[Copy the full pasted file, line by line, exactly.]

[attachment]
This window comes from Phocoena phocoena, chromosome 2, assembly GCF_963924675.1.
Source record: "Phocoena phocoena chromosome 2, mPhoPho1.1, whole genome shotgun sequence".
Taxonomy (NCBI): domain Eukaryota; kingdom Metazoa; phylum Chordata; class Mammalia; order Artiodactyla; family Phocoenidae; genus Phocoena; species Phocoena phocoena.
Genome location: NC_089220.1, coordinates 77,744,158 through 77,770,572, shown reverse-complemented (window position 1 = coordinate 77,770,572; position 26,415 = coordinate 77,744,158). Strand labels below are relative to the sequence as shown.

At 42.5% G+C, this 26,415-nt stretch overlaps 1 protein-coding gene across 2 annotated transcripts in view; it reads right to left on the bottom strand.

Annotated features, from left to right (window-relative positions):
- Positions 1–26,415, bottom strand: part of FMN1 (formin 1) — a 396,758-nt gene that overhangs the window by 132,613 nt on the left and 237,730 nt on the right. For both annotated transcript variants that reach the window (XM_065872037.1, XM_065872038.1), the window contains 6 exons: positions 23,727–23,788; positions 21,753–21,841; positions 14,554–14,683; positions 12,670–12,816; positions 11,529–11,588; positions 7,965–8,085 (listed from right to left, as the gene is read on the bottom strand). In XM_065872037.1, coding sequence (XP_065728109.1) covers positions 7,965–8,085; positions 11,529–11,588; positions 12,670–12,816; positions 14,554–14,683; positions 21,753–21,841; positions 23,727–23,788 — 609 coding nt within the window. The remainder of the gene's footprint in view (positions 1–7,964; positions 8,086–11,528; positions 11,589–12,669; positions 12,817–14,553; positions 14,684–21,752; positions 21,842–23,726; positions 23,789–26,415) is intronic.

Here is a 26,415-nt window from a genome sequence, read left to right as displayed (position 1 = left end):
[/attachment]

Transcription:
This window comes from Phocoena phocoena, chromosome 2, assembly GCF_963924675.1.
Source record: "Phocoena phocoena chromosome 2, mPhoPho1.1, whole genome shotgun sequence".
Taxonomy (NCBI): domain Eukaryota; kingdom Metazoa; phylum Chordata; class Mammalia; order Artiodactyla; family Phocoenidae; genus Phocoena; species Phocoena phocoena.
Genome location: NC_089220.1, coordinates 77,744,158 through 77,770,572, shown reverse-complemented (window position 1 = coordinate 77,770,572; position 26,415 = coordinate 77,744,158). Strand labels below are relative to the sequence as shown.

At 42.5% G+C, this 26,415-nt stretch overlaps 1 protein-coding gene across 2 annotated transcripts in view; it reads right to left on the bottom strand.

Annotated features, from left to right (window-relative positions):
- Positions 1–26,415, bottom strand: part of FMN1 (formin 1) — a 396,758-nt gene that overhangs the window by 132,613 nt on the left and 237,730 nt on the right. For both annotated transcript variants that reach the window (XM_065872037.1, XM_065872038.1), the window contains 6 exons: positions 23,727–23,788; positions 21,753–21,841; positions 14,554–14,683; positions 12,670–12,816; positions 11,529–11,588; positions 7,965–8,085 (listed from right to left, as the gene is read on the bottom strand). In XM_065872037.1, coding sequence (XP_065728109.1) covers positions 7,965–8,085; positions 11,529–11,588; positions 12,670–12,816; positions 14,554–14,683; positions 21,753–21,841; positions 23,727–23,788 — 609 coding nt within the window. The remainder of the gene's footprint in view (positions 1–7,964; positions 8,086–11,528; positions 11,589–12,669; positions 12,817–14,553; positions 14,684–21,752; positions 21,842–23,726; positions 23,789–26,415) is intronic.

Here is a 26,415-nt window from a genome sequence, read left to right as displayed (position 1 = left end):